16 The men set out from there and looked down toward Sodom; Abraham was walking with them, to see them on their way. 17 The LORD reflected: “Shall I hide from Abraham what I am about to do, 18 now that he is to become a great and populous nation, and all the nations of the earth are to find blessing in him? 19 Indeed, I have singled him out that he may direct his sons and his posterity to keep the way of the LORD by doing what is right and just, so that the LORD may carry into effect for Abraham the promises he made about him.” 20 Then the LORD said: “The outcry against Sodom and Gomorrah is so great, and their sin so grave, 21 that I must go down and see whether or not their actions fully correspond to the cry against them that comes to me. I mean to find out.” 22 While the two men walked on farther toward Sodom, the LORD remained standing before Abraham. 23 Then Abraham drew nearer to him and said: “Will you sweep away the innocent with the guilty? 24 Suppose there were fifty innocent people in the city; would you wipe out the place, rather than spare it for the sake of the fifty innocent people within it? 25 Far be it from you to do such a thing, to make the innocent die with the guilty, so that the innocent and the guilty would be treated alike! Should not the judge of all the world act with justice?” 26 The LORD replied, “If I find fifty innocent people in the city of Sodom, I will spare the whole place for their sake.” 27 Abraham spoke up again: “See how I am presuming to speak to my Lord, though I am but dust and ashes! 28 What if there are five less than fifty innocent people? Will you destroy the whole city because of those five? “I will not destroy it,” he answered, “if I find forty-five there.” 29 But Abraham persisted, saying, “What if only forty are found there?” He replied, “I will forebear doing it for the sake of the forty.” 30 Then he said, “Let not my Lord grow impatient if I go on. What if only thirty are found there?” He replied, “I will forebear doing it if I can find but thirty there.” 31 Still he went on, “Since I have thus dared to speak to my Lord, what if there are no more than twenty?” “I will not destroy it,” he answered, “for the sake of the twenty.” 32 But he still persisted: “Please, let not my Lord grow angry if I speak up this last time. What if there are at least ten there?” “For the sake of those ten,” he replied, “I will not destroy it.” 33 The LORD departed as soon as he had finished speaking with Abraham, and Abraham  returned home.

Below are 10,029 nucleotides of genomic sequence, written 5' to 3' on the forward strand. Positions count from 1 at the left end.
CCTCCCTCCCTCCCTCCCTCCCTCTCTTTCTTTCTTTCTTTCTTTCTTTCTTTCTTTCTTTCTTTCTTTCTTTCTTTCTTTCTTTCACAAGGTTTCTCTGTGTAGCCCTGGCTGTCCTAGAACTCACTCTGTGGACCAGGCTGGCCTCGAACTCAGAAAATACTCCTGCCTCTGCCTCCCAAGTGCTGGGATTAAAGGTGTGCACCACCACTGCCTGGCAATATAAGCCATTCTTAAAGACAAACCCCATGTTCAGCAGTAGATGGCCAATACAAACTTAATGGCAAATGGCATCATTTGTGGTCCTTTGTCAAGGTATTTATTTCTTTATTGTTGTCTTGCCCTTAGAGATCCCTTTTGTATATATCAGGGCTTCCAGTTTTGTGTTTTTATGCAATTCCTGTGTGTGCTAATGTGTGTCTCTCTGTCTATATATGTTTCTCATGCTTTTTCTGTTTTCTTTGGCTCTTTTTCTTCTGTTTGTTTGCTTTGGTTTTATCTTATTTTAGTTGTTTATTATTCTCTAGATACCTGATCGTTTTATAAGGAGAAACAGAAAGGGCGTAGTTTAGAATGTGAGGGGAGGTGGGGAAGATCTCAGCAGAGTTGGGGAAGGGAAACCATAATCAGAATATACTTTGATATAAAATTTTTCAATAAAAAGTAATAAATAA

P S A L M

Psalm 103: 1-2, 3-4, 8-9, 10-11

R: The Lord is kind and merciful.